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Lecture 5. Kinship with animals

It is often said that pets are part of the family. In this lecture we shall focus on the past and present of pet keeping, looking at the emotional bonds that exist between pets and people and the implications for animals of being family members. Is it the case that affection towards pets involves relations of domination? Is anthropomorphism an unavoidable element in human-pet animal relationships? Are pets sometimes human, sometimes animal?

Essential reading
Fox, R (2008) ‘Animal behaviours, post-human lives: everyday negotiations of the animal-human divide in pet-keeping’ in Social & Cultural Geography, 7 (4): 525-537 [Available here through Warwick Library]

Serpell, J (2005) People in disguise: Anthropomorphism and the human-pet relationship’ in L Daston and G Mitman (eds) Thinking with animals: new perspective on anthropomorphism, New York: Columbia University Press [available here when you login]

Tuan, Y (2007) ‘Animal pets: cruelty and affection’ in Kalof, L and Fitzgerald, A (eds) The animals reader, Oxford: Berg, Section 3, 16 [available here when you login]

Additional reading
Alger, J and Alger, S (2003) Cat culture: the social world of a cat shelter, Philadelphia: Temple University Press
Animal Studies Group (2006) Killing Animals, Urbana: University of Illinois Press
Arluke, A and Sanders, C R (1996) Regarding animals, Philadelphia: Temple University Press
Arluke, A (2006) Just a dog: understanding animal cruelty and ourselves, Philadelphia: Temple University Press
Ascione, F. R., Weber, C. W. And Wood, D. S. (1997) ‘The abuse of animals and domestic violence: A national survey of shelters for women who are battered’ Society and Animals 5(3): 205-218
Ascione, F and Arkow, P (eds) (1999) Child abuse, domestic violence and animal abuse: linking the circles of compassion for prevention and intervention, West Lafayette, IN: Purdue University Press
Beck, A and Katcher, A H (1996) Between pets and people, West Lafayette, Ind: Purdue University Press
Budiansky, S (2002) The truth about dogs, London: Phoenix
Charles N and Davies CA (2008) ‘My family and other animals: pets as kin’, Sociological Research Online, 13 (5), and in B. Carter and N. Charles (eds) Human and other animals: critical perspectives, Palgrave Macmillan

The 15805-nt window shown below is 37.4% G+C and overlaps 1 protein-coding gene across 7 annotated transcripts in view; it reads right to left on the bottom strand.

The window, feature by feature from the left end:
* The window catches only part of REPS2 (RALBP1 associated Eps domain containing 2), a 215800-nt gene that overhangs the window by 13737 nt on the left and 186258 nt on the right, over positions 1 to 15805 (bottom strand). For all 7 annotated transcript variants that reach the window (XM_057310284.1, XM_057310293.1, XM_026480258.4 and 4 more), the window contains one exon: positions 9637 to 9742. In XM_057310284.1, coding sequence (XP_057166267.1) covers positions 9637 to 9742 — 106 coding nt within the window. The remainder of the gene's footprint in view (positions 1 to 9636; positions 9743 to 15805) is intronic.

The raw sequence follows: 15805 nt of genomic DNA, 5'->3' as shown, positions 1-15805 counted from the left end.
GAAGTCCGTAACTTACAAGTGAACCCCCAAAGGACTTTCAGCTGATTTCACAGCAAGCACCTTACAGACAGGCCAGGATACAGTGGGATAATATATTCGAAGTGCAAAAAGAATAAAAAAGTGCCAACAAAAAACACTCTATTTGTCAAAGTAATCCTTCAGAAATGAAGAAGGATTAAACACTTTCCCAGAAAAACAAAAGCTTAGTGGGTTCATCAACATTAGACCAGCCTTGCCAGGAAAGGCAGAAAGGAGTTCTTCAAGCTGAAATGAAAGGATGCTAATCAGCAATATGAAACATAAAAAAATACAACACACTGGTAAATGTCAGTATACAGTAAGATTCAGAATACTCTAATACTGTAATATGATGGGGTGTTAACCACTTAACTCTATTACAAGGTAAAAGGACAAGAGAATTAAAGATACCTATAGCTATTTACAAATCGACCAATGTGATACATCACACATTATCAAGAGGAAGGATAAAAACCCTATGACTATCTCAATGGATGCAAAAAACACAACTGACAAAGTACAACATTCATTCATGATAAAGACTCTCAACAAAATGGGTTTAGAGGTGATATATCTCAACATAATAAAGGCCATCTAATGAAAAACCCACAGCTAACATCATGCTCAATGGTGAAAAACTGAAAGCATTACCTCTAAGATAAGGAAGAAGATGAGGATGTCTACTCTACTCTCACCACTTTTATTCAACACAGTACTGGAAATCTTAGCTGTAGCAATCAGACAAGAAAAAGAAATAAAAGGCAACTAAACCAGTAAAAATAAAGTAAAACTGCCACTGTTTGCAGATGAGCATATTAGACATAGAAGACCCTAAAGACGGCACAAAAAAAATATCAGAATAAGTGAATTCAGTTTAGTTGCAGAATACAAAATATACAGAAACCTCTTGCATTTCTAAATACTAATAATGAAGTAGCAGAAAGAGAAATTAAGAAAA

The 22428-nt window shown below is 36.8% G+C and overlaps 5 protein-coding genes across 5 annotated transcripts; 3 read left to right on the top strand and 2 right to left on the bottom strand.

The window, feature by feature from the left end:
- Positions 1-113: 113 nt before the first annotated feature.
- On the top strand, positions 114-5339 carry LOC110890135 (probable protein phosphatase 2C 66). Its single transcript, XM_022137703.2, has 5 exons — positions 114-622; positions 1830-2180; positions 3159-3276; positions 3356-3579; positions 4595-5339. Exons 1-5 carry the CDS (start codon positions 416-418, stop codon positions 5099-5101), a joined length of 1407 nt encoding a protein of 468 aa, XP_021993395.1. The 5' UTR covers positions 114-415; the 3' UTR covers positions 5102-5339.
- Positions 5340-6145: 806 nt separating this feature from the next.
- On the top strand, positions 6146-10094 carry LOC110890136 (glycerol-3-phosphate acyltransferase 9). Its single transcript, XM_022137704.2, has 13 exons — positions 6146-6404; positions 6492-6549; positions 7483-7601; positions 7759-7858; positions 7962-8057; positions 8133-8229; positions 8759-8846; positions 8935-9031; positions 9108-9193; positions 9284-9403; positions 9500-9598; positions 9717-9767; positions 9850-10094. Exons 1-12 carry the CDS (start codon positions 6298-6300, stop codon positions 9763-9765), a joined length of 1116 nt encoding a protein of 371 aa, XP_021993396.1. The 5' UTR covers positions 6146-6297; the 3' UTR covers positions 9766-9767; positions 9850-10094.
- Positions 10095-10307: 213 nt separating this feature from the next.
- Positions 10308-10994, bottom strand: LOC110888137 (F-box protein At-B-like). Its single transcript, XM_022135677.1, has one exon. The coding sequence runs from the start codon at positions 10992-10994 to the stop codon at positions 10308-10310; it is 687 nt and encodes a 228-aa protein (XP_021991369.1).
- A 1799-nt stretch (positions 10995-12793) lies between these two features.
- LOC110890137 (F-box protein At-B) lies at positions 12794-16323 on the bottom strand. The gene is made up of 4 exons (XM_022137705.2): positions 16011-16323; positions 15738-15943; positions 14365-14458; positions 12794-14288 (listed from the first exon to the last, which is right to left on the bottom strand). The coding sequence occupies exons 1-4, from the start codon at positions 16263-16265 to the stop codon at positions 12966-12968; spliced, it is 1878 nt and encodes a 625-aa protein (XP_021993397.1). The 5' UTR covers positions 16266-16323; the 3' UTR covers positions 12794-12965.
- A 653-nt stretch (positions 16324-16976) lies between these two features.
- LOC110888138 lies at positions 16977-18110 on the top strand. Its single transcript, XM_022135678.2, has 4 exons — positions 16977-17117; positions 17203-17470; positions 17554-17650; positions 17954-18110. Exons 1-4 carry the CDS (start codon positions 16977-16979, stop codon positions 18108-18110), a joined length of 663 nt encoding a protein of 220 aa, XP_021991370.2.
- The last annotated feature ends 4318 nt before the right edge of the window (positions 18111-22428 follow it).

Davis, S and DeMello, M (2003) Stories rabbits tell: a natural and cultural history of a misunderstood creature, New York: Lantern Books
Dekkers, M (1994) Dearest Pet: On bestiality, London: Virago
Francione, G L (1995) Animals, Property, and the Law, Philadelphia: Temple University Press
Fudge, E (2008) Pets, Acumen
Grier, K C (2005) Pets in America, Harvest Books
Irvine, L (2004) If you tame me: understanding our connections with animals, Philadelphia: Temple University Press
Kete, K (1995) The beast in the boudoir: petkeeping in nineteenth-century Paris, Berkeley: University of California Press
Lawrence, E (1985) Hoofbeats and society, Bloomington, Indiana: Indiana University Press
Lockwood, R and Ascione, F (1998) Cruelty to animals and interpersonal violence, West Lafayette, Ind: Purdue University Press
MacGregor, A (2012) Animal Encounters: Human and Animal Interaction in Britain from the Norman Conquest to World War I (Reaktion)
Manning, A and Serpell, J. (1994) Animals and Human Society. London:Routledge
McHugh, S (2004) Dog Reaktion
Podberscek, A L et al (eds) (2005) Companion animals and us: exploring the relationships between people and pets, Cambridge: Cambridge University Press
Ritvo, H (2008) ‘The emergence of modern pet keeping’ in Flynn, C P (ed) Social Creatures, New York: Lantern Books, pp. 96-106
Rogers, K M (2006) Cat Reaktion
Sanders, C R (1999) Understanding dogs: living and working with canine companions, Philadelphia: Temple University Press
Shaffner, J E (2010) An introduction to animals and the law, Palgrave Macmillan
Serpell, J (1986) In the company of animals, Oxford: Basil Blackwell
Serpell, J (2005) People in disguise: Anthropomorphism and the human-pet relationship’ in L Daston and G Mitman (eds) Thinking with animals: new perspective on anthropomorphism, New York: Columbia University Press
Smith, J A (2003) ‘Beyond dominance and affection: living with rabbits in post-humanist households’ in Society and Animals, 11 (2): 181-97
Tipper, B (2011) ‘Pets and personal life’ in V May (ed) Sociology of personal life, Basingstoke: Palgrave Macmillan, pp 85-97
Tipper, B (2011) ‘“A dog who I know quite well”: everyday relationships between children and animals’ in Children’s Geographies, 9 (2): 145-165
Tuan, Yi-Fu (1984) Dominance and affection: the making of pets, New Haven: Yale University Press
Taylor, N. and Signal, T. (2008) ‘Throwing the Baby out with the Bathwater: Towards a Sociology of the Human-Animal Abuse 'Link'?’ in Sociological Research Online 13(1)2 <>